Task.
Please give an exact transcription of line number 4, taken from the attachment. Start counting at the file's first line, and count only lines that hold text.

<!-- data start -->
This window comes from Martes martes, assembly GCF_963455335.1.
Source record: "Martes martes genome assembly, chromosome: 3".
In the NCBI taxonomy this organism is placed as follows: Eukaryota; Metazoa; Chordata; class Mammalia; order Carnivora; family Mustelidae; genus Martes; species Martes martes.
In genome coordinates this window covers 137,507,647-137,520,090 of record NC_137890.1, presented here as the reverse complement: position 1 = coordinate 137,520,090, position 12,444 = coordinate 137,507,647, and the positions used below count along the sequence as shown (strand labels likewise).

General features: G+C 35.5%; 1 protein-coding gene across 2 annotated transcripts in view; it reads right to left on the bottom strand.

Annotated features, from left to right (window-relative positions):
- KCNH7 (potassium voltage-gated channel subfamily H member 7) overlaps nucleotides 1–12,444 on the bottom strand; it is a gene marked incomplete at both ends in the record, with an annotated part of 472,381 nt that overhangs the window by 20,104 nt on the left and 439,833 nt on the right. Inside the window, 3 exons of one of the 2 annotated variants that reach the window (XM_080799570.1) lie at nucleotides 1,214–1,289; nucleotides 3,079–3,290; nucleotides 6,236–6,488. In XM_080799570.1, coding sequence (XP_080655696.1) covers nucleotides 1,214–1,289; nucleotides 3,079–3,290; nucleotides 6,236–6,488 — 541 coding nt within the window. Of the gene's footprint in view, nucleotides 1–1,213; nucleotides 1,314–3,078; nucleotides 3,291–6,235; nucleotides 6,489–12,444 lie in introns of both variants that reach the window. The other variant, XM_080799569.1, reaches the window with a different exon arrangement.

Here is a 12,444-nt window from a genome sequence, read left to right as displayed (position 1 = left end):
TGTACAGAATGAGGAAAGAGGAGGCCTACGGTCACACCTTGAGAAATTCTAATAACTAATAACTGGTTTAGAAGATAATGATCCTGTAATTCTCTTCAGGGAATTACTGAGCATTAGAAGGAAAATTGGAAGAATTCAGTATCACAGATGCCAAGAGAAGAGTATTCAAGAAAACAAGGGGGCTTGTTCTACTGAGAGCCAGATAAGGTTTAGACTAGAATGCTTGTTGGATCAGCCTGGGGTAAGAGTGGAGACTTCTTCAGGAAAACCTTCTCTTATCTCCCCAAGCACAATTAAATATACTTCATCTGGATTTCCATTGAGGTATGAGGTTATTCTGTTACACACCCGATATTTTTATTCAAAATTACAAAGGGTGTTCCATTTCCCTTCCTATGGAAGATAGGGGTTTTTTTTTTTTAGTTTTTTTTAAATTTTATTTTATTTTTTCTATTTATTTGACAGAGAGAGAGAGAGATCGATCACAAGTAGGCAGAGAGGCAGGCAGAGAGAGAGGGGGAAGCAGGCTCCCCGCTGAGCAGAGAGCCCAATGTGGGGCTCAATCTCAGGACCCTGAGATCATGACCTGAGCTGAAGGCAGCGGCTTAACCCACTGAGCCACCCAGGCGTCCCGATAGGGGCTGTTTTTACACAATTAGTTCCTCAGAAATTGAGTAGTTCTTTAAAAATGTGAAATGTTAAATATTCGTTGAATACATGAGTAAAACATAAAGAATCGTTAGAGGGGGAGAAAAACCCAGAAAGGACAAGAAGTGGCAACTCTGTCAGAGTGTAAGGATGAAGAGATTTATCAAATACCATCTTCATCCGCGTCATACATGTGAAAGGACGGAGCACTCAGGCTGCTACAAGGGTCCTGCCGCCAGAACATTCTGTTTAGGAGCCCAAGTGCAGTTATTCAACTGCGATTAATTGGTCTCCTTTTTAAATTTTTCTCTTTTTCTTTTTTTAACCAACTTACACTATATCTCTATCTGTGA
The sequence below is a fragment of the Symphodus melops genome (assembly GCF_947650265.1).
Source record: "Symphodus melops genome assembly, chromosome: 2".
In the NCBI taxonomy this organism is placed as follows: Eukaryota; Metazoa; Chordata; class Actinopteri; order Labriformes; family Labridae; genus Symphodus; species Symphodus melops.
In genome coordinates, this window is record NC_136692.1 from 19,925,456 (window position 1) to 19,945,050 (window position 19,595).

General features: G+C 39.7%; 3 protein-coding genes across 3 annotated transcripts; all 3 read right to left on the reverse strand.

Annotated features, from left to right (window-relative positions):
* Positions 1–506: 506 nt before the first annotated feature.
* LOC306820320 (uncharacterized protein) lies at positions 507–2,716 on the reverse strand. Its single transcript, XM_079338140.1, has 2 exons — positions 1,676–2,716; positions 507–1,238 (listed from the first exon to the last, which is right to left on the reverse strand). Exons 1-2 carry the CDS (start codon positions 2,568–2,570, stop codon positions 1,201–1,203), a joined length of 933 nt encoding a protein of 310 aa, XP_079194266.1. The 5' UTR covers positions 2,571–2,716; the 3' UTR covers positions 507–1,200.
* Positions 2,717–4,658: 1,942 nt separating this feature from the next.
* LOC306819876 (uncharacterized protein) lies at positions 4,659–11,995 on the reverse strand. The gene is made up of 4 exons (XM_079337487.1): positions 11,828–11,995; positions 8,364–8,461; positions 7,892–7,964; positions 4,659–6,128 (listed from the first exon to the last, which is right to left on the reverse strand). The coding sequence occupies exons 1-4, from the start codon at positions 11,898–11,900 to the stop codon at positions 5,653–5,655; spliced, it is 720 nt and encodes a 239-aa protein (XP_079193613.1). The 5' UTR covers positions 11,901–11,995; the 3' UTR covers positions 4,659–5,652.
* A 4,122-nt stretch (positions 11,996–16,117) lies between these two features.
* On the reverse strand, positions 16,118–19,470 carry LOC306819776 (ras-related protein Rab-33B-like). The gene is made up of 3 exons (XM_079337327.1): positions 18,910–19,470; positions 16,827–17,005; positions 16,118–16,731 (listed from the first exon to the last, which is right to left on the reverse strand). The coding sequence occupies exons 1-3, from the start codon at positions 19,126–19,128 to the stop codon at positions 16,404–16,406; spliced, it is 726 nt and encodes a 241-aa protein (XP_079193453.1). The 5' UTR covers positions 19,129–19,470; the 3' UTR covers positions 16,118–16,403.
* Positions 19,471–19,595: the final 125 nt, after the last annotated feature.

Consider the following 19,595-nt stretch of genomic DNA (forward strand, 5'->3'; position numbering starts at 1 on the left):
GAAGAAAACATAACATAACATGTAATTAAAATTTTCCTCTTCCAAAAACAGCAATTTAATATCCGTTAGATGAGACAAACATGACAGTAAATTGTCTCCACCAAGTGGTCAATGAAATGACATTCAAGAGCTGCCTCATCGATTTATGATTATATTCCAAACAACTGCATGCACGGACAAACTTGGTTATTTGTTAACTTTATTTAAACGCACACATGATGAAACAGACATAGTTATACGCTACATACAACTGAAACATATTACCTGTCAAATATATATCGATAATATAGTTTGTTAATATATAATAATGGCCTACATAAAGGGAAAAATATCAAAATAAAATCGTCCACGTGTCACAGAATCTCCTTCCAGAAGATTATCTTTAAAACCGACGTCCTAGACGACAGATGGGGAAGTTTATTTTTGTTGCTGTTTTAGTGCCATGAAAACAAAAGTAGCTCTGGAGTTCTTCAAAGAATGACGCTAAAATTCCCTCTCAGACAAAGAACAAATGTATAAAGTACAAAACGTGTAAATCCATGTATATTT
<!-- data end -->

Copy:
In genome coordinates this window covers 137,507,647-137,520,090 of record NC_137890.1, presented here as the reverse complement: position 1 = coordinate 137,520,090, position 12,444 = coordinate 137,507,647, and the positions used below count along the sequence as shown (strand labels likewise).